President Obama is putting aside politics-as-usual to honor a black Republican former senator today. Edward Brooke was the first popularly-elected black Senator (Reconstruction doesn't count) and the only black Senator since Reconstruction from a state other than Illinois (the others have been Carol Mosely-Braun, Barack Obama, and Roland Burris). He was elected as a black Republican in an overwhelmingly white and overwhelmingly Democratic state and was reelected to a second term, allowing him to serve in the Senate for over a decade. Today he's receiving the Congressional Gold Medal.
Redistricting in favor of majority-black districts has effectively created an environment that makes black senators much more rare than we would expect, since it tends to produce candidates who are focused on issues that energize black voters but who seem out of the mainstream enough to be much harder to win elections in statewide races. Democratic redistricting that relies on artificial lines to ensure majority black districts has ironically made it much more difficult for black politicians who are more electable statewide (and thus get into the Senate) from getting into the positions that very much help you to make such a statewide run. I've even seen conservative pundits (e.g. Abigail Thernstrom) claim that Republicans have gone along with this kind of gerrymandering because they knew it would ultimately favor their own party.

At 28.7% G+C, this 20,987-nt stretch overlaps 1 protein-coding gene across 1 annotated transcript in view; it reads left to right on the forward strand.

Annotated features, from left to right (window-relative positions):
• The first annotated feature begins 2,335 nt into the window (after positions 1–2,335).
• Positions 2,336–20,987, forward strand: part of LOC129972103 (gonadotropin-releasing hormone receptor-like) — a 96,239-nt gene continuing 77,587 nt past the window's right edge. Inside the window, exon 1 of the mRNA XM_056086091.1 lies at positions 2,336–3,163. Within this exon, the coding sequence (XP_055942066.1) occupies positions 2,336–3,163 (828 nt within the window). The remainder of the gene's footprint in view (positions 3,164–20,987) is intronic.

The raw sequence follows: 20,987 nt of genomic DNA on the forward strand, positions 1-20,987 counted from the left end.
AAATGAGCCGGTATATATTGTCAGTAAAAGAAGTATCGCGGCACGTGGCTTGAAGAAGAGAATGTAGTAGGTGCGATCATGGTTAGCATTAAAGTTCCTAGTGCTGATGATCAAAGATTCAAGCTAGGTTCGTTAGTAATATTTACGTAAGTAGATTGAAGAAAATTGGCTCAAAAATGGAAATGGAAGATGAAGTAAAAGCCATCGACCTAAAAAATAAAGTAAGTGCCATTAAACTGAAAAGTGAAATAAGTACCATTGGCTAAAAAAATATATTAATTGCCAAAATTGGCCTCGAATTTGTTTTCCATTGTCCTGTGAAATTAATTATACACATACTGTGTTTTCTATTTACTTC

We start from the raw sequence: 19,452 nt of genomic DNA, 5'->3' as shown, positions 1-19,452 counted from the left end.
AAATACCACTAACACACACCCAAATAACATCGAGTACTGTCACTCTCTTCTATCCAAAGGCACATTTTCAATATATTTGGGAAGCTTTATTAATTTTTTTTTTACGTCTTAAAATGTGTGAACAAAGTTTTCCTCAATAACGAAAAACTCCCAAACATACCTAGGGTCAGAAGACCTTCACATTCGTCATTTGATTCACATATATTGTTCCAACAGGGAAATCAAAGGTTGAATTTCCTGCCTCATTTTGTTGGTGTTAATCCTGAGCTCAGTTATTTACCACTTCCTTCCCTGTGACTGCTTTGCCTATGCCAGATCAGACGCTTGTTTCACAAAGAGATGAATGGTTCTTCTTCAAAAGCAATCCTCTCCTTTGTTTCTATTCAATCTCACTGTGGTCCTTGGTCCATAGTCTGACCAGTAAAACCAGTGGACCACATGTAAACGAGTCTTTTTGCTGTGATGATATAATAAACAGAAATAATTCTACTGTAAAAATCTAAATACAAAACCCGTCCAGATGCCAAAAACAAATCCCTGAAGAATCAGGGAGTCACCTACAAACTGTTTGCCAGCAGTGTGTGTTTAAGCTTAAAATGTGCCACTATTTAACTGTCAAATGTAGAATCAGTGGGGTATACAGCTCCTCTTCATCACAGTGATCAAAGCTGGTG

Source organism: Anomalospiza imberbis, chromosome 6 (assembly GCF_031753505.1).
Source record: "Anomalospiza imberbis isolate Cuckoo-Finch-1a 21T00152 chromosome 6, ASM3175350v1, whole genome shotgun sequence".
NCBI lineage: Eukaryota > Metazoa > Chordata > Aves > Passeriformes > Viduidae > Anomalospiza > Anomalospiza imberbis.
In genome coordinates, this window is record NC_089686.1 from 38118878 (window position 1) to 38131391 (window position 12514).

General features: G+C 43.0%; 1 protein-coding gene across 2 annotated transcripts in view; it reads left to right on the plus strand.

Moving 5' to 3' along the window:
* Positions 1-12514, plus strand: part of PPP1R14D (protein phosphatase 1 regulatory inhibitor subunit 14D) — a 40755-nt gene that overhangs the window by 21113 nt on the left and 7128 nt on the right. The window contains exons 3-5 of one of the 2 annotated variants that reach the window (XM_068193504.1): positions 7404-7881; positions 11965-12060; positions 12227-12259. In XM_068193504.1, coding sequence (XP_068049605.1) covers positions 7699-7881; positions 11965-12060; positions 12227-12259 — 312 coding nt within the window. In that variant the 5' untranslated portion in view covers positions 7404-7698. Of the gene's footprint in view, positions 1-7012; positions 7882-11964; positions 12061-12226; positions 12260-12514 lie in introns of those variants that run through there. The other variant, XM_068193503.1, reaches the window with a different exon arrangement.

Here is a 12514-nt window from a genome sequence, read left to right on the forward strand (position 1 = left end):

See Nate Silver's Why Are There No Black Senators? for a more substantial argument for the claim that gerrymandering of this sort is counterproductive to racial progress in the U.S. Senate. I think he's right.